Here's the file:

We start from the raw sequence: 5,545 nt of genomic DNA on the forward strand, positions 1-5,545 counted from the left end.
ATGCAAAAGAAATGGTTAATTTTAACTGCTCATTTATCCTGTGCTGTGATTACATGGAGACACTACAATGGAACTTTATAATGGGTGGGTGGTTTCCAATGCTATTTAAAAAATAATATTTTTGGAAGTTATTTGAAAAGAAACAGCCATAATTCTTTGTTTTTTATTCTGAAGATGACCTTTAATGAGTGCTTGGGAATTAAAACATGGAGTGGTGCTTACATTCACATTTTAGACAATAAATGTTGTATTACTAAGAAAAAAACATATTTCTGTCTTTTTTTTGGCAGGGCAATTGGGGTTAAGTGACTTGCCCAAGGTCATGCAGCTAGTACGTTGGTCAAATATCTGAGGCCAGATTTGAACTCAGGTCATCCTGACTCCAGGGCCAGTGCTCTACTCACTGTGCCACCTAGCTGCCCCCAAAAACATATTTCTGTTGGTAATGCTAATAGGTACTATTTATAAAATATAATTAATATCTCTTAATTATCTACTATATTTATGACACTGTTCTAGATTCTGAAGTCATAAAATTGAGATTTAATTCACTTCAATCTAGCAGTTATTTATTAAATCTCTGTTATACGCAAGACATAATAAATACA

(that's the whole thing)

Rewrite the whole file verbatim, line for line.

We start from the raw sequence: 5,545 nt of genomic DNA on the forward strand, positions 1-5,545 counted from the left end.
ATGCAAAAGAAATGGTTAATTTTAACTGCTCATTTATCCTGTGCTGTGATTACATGGAGACACTACAATGGAACTTTATAATGGGTGGGTGGTTTCCAATGCTATTTAAAAAATAATATTTTTGGAAGTTATTTGAAAAGAAACAGCCATAATTCTTTGTTTTTTATTCTGAAGATGACCTTTAATGAGTGCTTGGGAATTAAAACATGGAGTGGTGCTTACATTCACATTTTAGACAATAAATGTTGTATTACTAAGAAAAAAACATATTTCTGTCTTTTTTTTGGCAGGGCAATTGGGGTTAAGTGACTTGCCCAAGGTCATGCAGCTAGTACGTTGGTCAAATATCTGAGGCCAGATTTGAACTCAGGTCATCCTGACTCCAGGGCCAGTGCTCTACTCACTGTGCCACCTAGCTGCCCCCAAAAACATATTTCTGTTGGTAATGCTAATAGGTACTATTTATAAAATATAATTAATATCTCTTAATTATCTACTATATTTATGACACTGTTCTAGATTCTGAAGTCATAAAATTGAGATTTAATTCACTTCAATCTAGCAGTTATTTATTAAATCTCTGTTATACGCAAGACATAATAAATACA